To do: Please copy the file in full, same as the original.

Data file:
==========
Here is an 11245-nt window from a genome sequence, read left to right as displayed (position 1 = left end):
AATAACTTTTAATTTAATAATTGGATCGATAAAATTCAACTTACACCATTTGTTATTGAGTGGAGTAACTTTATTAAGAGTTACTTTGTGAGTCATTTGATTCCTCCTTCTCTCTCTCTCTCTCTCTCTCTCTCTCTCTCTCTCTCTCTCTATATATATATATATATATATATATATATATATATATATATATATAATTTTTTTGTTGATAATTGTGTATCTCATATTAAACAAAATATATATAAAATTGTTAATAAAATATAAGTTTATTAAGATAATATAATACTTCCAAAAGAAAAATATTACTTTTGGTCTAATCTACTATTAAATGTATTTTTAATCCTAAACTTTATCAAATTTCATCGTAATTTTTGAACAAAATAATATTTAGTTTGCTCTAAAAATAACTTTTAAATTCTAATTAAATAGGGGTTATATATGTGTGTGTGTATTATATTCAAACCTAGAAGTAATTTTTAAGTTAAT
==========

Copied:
Here is an 11245-nt window from a genome sequence, read left to right as displayed (position 1 = left end):
AATAACTTTTAATTTAATAATTGGATCGATAAAATTCAACTTACACCATTTGTTATTGAGTGGAGTAACTTTATTAAGAGTTACTTTGTGAGTCATTTGATTCCTCCTTCTCTCTCTCTCTCTCTCTCTCTCTCTCTCTCTCTCTCTCTCTATATATATATATATATATATATATATATATATATATATATATATAATTTTTTTGTTGATAATTGTGTATCTCATATTAAACAAAATATATATAAAATTGTTAATAAAATATAAGTTTATTAAGATAATATAATACTTCCAAAAGAAAAATATTACTTTTGGTCTAATCTACTATTAAATGTATTTTTAATCCTAAACTTTATCAAATTTCATCGTAATTTTTGAACAAAATAATATTTAGTTTGCTCTAAAAATAACTTTTAAATTCTAATTAAATAGGGGTTATATATGTGTGTGTGTATTATATTCAAACCTAGAAGTAATTTTTAAGTTAAT